In a fast changing world distorted by violence, instability, extremism, division and disparity, the road ahead may appear uncertain, if not dangerous. Pope Francis warns us not to be more concerned with the road map than with the journey itself. In Evangelii Gaudium (EG82), the Pope says that it is God who has called us to cooperate with him and who leads us on by the power of the Spirit (EG12). Therefore we can move forward, boldly take the initiative, go out to others, seek those who have fallen away, stand at the crossroads and welcome the outcaste (Eg24).”
Matthew and Yacob, your coming forward to make a perpetual commitment to mission is of great witness to us. It is a great gift to the Church. You have walked with us for these past few years in Formation and your Missionary Experience in Kenya and Cameroon, and now join the ranks of those whose footsteps form the path for all those who will come in the years ahead. The legacy of those who have gone before you is now yours to preserve and to share with the future. Remember, too, that today is a beginning, not an end. We pronounce our promise in a moment, but living them for the sake of the kingdom is the work of a lifetime. That fulfillment demands of us more than the mere wish, more even than the firm decision. It demands the conversion of our habits, our character, our attitudes, our desires. Michael and Yacob, let us keep growing.
S for Service
Today you will receive two symbols of our Missionary Service and Dedication – the red sash and the crucifix. The red sash signifies our readiness to serve the people entrusted to our care even to the point of shedding our own blood for them, for the greater glory of God and for the salvation of souls. The crucifix is our concrete reminder of the self-sacrificing love of Christ, of which we as Mill Hill Missionaries are called to imitate in our day to day living. We are called to imitate Christ who knelt down and washed the feet of his disciples and shed his own blood on the cross for our salvation.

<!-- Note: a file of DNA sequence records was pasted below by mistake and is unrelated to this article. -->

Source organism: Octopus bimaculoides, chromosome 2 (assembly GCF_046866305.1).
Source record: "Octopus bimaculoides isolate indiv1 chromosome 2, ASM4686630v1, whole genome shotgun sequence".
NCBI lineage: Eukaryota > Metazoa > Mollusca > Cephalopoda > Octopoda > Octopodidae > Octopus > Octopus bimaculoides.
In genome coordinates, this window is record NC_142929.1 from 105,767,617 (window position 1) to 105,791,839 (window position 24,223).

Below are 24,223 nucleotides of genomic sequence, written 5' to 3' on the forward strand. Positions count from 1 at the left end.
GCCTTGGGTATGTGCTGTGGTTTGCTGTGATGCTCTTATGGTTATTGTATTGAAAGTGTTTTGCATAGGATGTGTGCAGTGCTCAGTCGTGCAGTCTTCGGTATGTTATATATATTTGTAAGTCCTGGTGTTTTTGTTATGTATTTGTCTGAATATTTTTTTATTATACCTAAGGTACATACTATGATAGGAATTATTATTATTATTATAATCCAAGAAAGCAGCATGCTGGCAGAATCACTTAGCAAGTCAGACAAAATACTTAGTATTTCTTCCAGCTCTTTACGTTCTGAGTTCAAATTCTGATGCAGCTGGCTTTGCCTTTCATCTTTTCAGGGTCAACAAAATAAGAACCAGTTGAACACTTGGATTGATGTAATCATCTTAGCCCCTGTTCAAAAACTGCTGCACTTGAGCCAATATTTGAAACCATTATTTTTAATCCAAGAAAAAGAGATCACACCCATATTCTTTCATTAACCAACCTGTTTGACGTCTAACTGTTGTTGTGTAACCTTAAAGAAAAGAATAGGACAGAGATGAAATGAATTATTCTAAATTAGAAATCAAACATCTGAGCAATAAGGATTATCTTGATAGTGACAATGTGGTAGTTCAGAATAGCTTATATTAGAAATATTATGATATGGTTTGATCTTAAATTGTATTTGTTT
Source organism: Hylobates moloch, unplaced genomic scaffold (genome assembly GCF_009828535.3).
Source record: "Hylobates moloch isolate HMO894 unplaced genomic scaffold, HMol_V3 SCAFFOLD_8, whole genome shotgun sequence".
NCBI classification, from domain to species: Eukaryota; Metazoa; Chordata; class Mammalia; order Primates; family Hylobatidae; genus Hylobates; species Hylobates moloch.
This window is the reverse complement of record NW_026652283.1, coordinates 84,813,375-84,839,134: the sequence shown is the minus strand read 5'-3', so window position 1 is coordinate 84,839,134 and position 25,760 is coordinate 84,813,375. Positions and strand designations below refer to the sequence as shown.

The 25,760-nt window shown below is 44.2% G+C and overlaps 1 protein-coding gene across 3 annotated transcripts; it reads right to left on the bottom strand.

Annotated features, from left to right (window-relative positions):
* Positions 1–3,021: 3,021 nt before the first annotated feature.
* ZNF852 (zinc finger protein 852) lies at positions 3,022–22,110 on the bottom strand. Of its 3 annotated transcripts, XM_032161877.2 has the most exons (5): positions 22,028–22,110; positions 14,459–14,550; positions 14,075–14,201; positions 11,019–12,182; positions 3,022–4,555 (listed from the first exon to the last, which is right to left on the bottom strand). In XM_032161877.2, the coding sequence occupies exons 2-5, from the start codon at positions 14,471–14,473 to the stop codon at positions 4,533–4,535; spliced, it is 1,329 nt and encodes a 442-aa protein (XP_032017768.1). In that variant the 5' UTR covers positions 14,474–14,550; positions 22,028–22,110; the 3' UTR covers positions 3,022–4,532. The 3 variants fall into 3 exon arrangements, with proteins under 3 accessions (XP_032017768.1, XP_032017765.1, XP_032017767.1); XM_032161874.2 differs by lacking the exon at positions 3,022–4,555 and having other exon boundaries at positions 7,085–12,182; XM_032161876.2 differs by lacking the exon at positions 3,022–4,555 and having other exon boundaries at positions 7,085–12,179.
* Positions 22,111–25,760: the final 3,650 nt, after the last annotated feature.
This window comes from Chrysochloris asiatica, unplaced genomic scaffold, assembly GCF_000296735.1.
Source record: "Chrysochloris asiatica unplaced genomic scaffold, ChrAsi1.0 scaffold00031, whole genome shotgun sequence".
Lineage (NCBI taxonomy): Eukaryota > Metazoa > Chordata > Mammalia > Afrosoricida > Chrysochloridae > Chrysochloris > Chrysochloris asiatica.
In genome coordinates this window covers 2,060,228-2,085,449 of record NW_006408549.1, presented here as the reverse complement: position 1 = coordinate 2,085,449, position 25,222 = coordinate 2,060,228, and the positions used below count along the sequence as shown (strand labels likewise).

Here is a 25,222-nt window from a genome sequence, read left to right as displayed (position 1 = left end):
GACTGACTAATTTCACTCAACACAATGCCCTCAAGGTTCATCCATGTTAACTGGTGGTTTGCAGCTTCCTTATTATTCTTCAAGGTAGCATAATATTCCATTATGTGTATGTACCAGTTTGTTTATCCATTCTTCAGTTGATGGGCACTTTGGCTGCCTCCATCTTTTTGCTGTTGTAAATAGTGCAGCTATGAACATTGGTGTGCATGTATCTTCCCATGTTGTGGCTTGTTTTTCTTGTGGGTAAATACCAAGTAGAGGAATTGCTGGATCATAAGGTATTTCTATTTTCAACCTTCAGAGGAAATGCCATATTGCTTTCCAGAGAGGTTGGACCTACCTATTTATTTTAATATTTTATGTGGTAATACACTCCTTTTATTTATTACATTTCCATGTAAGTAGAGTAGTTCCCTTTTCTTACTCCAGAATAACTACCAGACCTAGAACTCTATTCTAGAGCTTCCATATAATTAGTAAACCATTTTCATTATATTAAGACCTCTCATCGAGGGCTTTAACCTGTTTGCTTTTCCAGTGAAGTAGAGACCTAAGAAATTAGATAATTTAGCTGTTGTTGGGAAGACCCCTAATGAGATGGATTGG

Love, Grow and Serve – LGS In this year of mercy, the Church is inviting us first and foremost to accept the love and mercy of God in our lives and become missionaries of God’s mercy especially to those in the existential peripheries of the society.
St. Teresa of Avila had a mystical experience on the day after her religious profession. She chose as her name, Teresa of Jesus, when she made her final vow. The day after the profession of her vows, while walking in the cloister of the convent’s religious enclosure (where no one but the sisters were allowed and had access), she came across and met a young boy of about twelve. Before she could ask who this intruder was, the boy asked her: “What is your name?” She of course answered: “I am Teresa of Jesus.” Then she asked him: “Who are you?” The boy smiled and answered: “I am Jesus of Teresa.”
From this true occurrence, Michael and Jacob, remember that you are not the only ones making a commitment here today. The Lord, who called and elected you, is also, and even more deeply, committing himself to you. Today by pronouncing your Missionary Oath, you will forever be Michael of Jesus and Yacob of Jesus. Indeed, be Jesus in the world today. Be Jesus to everyone that you meet and encounter. Bring Jesus into all that you do and say and in all that you are. May our Blessed Mother intercede for you and may St. Joseph protect you and win for you the grace of perseverance and fidelity. Amen.
Jimmy Lindero mhm, General Councillor